Small primary schools should no longer expect to have their own dedicated headteacher, school leaders have been told. Steve Munby, chief executive of the National College for School Leadership, said having single headteachers who shouldered all the responsibility was "no longer tenable or sustainable" and that strategic leaders should run groups of primary schools instead.
Mr Munby was due to make the comments to around 1,500 heads and deputies at the college's annual conference yesterday. The push to make more primary schools work in federations will be supported by government plans to pilot school business managers or "superbursars". They will help groups of small schools deal with financial matters which they might struggle with.
Mr Munby said that groupings of primaries wihin federations and similar systems would soon become standard, and could be a "possible lifeline" to villages as it would help them retain small schools.
He said "We should be moving towards strategic leaders or executive heads of collaboratives and federations not because it's sexy or modern but because it will make the leadership roles more manageable. It will lead to more realistic expectations of individuals."
Federations and school groupings have been promoted by the government and local authorities for some time, although they have been resisted in some areas.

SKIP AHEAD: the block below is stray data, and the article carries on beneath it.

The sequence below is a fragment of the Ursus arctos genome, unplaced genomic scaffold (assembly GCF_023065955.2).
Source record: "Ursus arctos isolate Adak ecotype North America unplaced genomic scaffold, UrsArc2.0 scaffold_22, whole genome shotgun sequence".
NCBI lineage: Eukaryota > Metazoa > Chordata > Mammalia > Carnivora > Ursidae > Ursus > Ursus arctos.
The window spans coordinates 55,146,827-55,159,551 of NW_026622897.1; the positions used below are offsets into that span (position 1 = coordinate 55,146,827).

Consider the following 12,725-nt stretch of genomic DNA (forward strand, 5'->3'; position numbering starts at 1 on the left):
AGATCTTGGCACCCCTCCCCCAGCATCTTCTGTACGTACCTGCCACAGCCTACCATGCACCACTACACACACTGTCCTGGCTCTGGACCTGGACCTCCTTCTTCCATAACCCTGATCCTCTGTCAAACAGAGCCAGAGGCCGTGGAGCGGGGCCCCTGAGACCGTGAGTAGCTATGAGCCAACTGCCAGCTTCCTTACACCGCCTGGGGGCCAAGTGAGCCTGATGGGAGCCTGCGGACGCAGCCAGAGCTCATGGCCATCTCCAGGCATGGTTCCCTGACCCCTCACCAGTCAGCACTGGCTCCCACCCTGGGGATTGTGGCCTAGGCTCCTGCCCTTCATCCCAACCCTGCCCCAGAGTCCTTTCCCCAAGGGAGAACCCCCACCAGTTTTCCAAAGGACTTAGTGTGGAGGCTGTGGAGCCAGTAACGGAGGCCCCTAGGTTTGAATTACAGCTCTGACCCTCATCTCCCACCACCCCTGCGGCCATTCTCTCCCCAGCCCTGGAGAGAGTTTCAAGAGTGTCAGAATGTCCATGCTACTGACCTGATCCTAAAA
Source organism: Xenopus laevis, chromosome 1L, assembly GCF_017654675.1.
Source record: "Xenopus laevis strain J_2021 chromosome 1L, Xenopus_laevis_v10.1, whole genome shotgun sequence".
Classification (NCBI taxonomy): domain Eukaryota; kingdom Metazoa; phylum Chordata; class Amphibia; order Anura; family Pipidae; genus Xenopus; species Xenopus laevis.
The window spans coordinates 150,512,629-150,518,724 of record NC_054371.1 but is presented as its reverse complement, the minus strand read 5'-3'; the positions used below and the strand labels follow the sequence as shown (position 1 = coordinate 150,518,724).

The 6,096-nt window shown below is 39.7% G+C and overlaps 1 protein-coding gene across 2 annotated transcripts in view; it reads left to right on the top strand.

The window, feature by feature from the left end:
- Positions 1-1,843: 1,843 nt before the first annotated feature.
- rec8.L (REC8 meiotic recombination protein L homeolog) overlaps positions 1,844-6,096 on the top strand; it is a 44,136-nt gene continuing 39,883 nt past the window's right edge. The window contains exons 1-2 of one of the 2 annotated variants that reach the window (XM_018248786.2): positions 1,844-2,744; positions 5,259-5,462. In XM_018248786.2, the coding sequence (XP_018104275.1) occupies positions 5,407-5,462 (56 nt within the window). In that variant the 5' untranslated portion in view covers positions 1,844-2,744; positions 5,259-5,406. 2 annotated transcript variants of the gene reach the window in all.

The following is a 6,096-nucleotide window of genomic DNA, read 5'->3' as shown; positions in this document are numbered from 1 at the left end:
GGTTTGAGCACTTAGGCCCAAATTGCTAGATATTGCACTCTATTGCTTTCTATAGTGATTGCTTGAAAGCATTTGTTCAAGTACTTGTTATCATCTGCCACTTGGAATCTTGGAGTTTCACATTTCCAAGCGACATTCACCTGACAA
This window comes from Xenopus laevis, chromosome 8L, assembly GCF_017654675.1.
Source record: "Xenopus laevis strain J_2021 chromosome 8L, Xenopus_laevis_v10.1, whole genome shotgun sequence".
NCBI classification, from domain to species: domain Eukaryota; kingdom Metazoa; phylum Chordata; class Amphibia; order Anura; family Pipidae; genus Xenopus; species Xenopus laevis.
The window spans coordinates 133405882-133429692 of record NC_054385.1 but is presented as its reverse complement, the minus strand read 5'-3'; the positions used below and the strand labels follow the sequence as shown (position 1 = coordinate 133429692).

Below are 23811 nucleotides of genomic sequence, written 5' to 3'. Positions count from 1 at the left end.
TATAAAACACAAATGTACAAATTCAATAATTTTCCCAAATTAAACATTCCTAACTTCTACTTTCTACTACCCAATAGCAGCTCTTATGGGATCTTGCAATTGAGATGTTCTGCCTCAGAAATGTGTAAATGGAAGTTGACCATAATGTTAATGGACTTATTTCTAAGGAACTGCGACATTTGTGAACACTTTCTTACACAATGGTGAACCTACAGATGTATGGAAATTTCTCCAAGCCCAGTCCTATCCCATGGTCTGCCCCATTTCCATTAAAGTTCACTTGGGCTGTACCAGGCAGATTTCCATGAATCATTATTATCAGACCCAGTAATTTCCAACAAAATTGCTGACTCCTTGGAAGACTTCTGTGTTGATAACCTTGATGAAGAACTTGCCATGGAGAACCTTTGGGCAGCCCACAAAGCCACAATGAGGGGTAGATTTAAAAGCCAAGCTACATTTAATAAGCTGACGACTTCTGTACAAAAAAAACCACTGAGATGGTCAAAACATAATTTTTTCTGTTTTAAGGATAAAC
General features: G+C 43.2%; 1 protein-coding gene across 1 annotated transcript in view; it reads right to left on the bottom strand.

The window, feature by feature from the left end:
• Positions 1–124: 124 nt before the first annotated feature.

Members of the National Association of Head Teachers, which has called for "one school, one head", claim it does not address the real problem: that teachers are reluctant to take on the ever-increasing responsibilities of headship.
Mick Brookes, the association's general secretary, said he agreed fully with the idea of small schools working together in clusters, but was wary of a "top-down approach" that meant small schools were dictated to by executive heads or even nearby secondary schools.
Ed Balls, the Children, Schools and Families Secretary, will soon be piloting "superbursars" with six clusters of schools.
He said: "Federations are a great way to help smaller schools share the burden, to share facilities and staff and to work together to deliver what pupils and parents need."
Mr Balls is also to ask Alan Steer, headteacher of Seven Kings School and a behaviour expert, to examine how parents can support heads on discipline issues. The department is concerned that many parents do not care or do not believe their children misbehave. This could put teachers off becoming heads.